It's a 'class struggle'

The current round of protests at JNU are not about the right not to attend classes. It is a much more serious issue that is struggling to find a language to articulate itself. It is, in essence, about the life of the mind in an increasingly technocratic world.

Critical thinking, to think against the grain, and to live a life that is infused and inspired by ideas, rather than the lure of money, comfort and power is a very uphill task in a world marked by the pressures of a secure life. Students of JNU continue to carry the burden of this cross that society at large has by and large given up in succumbing to the imperatives of pragmatism.

One needs to understand the life on campus and what it does to scores of students coming from extremely deprived backgrounds. JNU does not merely transform their social status but it enables them to undergo a metamorphosis of sorts in enabling them to develop a reflexive self. This reflexive self is a guarantee of sorts for a dignified life outside the campus in a society plagued by prejudice.

JNU does not merely teach philosophy but an ability to live a philosophy. This is a process that is delicate and ephemeral. It is an everyday life that leaves nothing unquestioned and thereby creates a sense of meaning in questioning the immediate identity that one is born into and one is often reduced to living.

That's the point Rohith Vemula made in his dying letter - the burden and suffocation of being reduced to one's immediate identity and "to a thing".

It is the anxiety to protect this internal critical culture on campus that has taken the route of protesting against the mandatory class attendance. The current administration is beyond even an elementary debate on this issue. It does not understand what students wish to strive for when they protest against mandatory attendance, they would compulsively merely look at it as an act of indiscipline.

I am afraid much of the larger society would also fail to make sense of this protest as being anything other than a protest to preserve a privileged unaccountable lifestyle. Even most parents of the students might view it as a self-goal, given the pressures of career and settling down.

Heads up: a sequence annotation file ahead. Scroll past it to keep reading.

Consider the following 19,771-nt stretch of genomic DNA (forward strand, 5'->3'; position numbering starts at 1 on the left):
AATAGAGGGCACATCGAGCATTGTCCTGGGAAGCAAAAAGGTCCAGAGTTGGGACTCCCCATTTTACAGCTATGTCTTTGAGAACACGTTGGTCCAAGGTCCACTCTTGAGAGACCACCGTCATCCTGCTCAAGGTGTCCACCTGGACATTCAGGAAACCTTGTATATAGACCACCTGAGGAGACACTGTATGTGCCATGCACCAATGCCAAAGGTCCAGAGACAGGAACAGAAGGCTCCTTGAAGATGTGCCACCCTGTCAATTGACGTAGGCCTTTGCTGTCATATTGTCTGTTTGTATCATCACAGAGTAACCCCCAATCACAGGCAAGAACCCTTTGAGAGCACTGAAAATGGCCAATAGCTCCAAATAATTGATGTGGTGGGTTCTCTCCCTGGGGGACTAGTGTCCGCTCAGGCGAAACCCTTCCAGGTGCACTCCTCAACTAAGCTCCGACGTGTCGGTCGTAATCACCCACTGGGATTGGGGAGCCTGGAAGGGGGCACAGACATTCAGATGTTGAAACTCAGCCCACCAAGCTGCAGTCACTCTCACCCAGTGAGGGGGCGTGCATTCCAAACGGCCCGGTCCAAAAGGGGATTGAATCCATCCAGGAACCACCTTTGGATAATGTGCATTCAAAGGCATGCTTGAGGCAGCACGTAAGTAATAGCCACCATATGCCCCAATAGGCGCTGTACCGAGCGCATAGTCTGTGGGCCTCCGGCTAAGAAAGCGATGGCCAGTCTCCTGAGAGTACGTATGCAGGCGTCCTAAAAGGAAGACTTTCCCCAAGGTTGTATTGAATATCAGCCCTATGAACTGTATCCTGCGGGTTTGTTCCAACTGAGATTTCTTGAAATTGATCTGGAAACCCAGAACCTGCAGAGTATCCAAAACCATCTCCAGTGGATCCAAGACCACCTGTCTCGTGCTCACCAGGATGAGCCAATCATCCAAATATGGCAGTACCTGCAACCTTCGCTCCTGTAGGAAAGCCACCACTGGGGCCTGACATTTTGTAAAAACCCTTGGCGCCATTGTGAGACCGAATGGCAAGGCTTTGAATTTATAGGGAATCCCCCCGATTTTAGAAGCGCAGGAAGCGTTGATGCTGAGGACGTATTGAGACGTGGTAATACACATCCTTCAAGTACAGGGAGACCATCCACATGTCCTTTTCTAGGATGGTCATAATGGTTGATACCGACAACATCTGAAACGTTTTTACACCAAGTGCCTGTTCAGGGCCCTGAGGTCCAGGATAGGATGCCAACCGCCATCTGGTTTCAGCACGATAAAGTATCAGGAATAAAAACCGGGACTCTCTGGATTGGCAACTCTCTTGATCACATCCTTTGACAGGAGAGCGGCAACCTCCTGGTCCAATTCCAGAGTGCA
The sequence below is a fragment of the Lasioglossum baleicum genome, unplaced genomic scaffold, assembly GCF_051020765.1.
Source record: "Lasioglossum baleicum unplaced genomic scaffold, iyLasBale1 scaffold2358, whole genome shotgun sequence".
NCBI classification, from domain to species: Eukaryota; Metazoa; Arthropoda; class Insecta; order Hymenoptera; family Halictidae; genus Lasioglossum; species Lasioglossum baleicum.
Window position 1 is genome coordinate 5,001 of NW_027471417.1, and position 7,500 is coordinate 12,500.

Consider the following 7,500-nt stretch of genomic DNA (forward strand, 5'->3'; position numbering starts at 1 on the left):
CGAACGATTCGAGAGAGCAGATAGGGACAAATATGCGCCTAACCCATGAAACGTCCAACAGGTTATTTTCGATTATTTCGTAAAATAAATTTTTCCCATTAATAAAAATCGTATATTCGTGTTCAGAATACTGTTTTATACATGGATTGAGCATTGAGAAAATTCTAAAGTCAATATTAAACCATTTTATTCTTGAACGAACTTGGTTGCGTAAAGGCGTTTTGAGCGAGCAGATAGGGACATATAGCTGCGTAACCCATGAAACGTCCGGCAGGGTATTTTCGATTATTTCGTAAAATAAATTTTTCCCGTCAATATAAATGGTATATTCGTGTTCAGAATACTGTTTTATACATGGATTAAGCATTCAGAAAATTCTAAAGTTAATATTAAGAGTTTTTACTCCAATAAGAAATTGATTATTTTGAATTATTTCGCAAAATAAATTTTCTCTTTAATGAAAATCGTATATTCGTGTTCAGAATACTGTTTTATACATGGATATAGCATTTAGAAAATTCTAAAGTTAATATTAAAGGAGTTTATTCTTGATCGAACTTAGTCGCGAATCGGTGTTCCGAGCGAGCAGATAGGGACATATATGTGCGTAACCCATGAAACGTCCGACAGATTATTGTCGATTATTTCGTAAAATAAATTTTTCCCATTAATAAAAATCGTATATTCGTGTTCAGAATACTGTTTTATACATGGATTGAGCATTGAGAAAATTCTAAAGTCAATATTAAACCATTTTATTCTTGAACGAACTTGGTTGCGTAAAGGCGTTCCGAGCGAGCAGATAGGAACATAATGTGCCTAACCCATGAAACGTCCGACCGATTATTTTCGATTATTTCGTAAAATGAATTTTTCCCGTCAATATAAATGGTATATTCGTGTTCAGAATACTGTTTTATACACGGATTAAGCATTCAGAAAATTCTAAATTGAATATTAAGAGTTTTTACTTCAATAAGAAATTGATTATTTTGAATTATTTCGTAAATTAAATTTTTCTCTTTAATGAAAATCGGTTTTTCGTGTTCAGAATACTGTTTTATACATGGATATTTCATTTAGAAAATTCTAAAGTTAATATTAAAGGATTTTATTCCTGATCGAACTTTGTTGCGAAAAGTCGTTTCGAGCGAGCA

Classrooms are unique spaces in JNU. They are not merely for a monologue by the teacher, for information to be consumed by the students.

In fact, classrooms are part of the larger learning process that goes on in many other sites on campus, including at the dhabhas (one of which used to be open till late night hours has been ordered to be closed well before midnight by the current administration), post-dinner talks (that have been made virtually impossible, again by the current administration, by invoking many procedures and checks to get permission to organise a talk), study forums, and informal discussions with the faculty.

What students gather from these sites form a loop to critically interrogate what is being taught in the classroom. It is this unique loop that compensates for the insurmountable gap in social location, linguistic skills within the student community to make the classroom a more even playing field.

It is a constant tussle between experiential knowledge and textual and professional skills that remains aesthetically unsettled in JNU. Students coming from marginalised backgrounds, who are hesitant to speak up in the classrooms in the first semester of their joining JNU, gain in self-confidence to raise issues even as they struggle with English, and the categories of social sciences.

Right to self-confidence

A change that would otherwise take perhaps decades is a kind of a marvel to witness in JNU in a few months' time. Self-confidence is gained from the space that swims against the tide and refuses to be judgemental about issues of lived diversity.

It is not about the right not to attend class, but it is about how clamping down through rules will dislocate this rather ephemeral idea of self-confidence. It is the complexity of demanding the right to self-confidence that takes the language of a protest against mandatory attendance.

Having said this, it is a fact that classroom attendance has never been a problem in JNU. Even if it were, then it calls for a debate on pedagogy and it cannot be viewed as an issue of discipline. In fact, my own experience has been that classes overshoot the allotted time.

Right now, even as protests are on, students are asking for classes to be taught outside classrooms, sitting in corridors on cold winter days. The protest is to preserve this unsaid and sometimes difficult-to-verbalise process that students are anxious to protect.

It is a conflict yet again between an idea of education that is marked by discipline, standardisation, information without questioning, technical education versus an idea of education that allows you to bridge the gap between thinking and being. Students are, in the true spirit, taking a cue from Marx, once again reminding those currently heading the university that "educators need to be educated". Class remains the missing link in all of this.

(The writer is Associate Professor, Centre for Political Studies, Jawaharlal Nehru University)

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